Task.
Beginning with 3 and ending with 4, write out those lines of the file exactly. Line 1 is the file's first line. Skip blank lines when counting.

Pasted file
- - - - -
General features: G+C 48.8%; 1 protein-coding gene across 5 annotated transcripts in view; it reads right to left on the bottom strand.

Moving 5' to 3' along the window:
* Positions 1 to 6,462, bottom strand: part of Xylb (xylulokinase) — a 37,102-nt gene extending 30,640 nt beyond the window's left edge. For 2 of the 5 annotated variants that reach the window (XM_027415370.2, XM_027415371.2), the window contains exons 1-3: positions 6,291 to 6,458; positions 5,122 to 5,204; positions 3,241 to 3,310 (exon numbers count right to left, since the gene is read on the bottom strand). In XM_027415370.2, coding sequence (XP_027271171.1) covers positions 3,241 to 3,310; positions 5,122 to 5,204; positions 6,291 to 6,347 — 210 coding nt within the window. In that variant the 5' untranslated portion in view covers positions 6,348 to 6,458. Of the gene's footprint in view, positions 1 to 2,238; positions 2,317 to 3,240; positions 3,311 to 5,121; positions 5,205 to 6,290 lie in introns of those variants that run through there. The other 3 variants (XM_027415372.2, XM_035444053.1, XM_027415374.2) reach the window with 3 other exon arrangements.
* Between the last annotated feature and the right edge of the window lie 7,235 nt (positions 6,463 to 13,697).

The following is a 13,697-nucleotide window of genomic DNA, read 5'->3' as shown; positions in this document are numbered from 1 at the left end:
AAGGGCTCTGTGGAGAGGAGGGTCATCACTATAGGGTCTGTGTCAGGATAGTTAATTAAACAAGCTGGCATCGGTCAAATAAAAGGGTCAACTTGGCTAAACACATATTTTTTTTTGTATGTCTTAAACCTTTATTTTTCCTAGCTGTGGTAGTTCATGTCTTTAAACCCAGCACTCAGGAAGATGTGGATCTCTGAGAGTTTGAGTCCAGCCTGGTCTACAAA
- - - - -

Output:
* Positions 1 to 6,462, bottom strand: part of Xylb (xylulokinase) — a 37,102-nt gene extending 30,640 nt beyond the window's left edge. For 2 of the 5 annotated variants that reach the window (XM_027415370.2, XM_027415371.2), the window contains exons 1-3: positions 6,291 to 6,458; positions 5,122 to 5,204; positions 3,241 to 3,310 (exon numbers count right to left, since the gene is read on the bottom strand). In XM_027415370.2, coding sequence (XP_027271171.1) covers positions 3,241 to 3,310; positions 5,122 to 5,204; positions 6,291 to 6,347 — 210 coding nt within the window. In that variant the 5' untranslated portion in view covers positions 6,348 to 6,458. Of the gene's footprint in view, positions 1 to 2,238; positions 2,317 to 3,240; positions 3,311 to 5,121; positions 5,205 to 6,290 lie in introns of those variants that run through there. The other 3 variants (XM_027415372.2, XM_035444053.1, XM_027415374.2) reach the window with 3 other exon arrangements.
* Between the last annotated feature and the right edge of the window lie 7,235 nt (positions 6,463 to 13,697).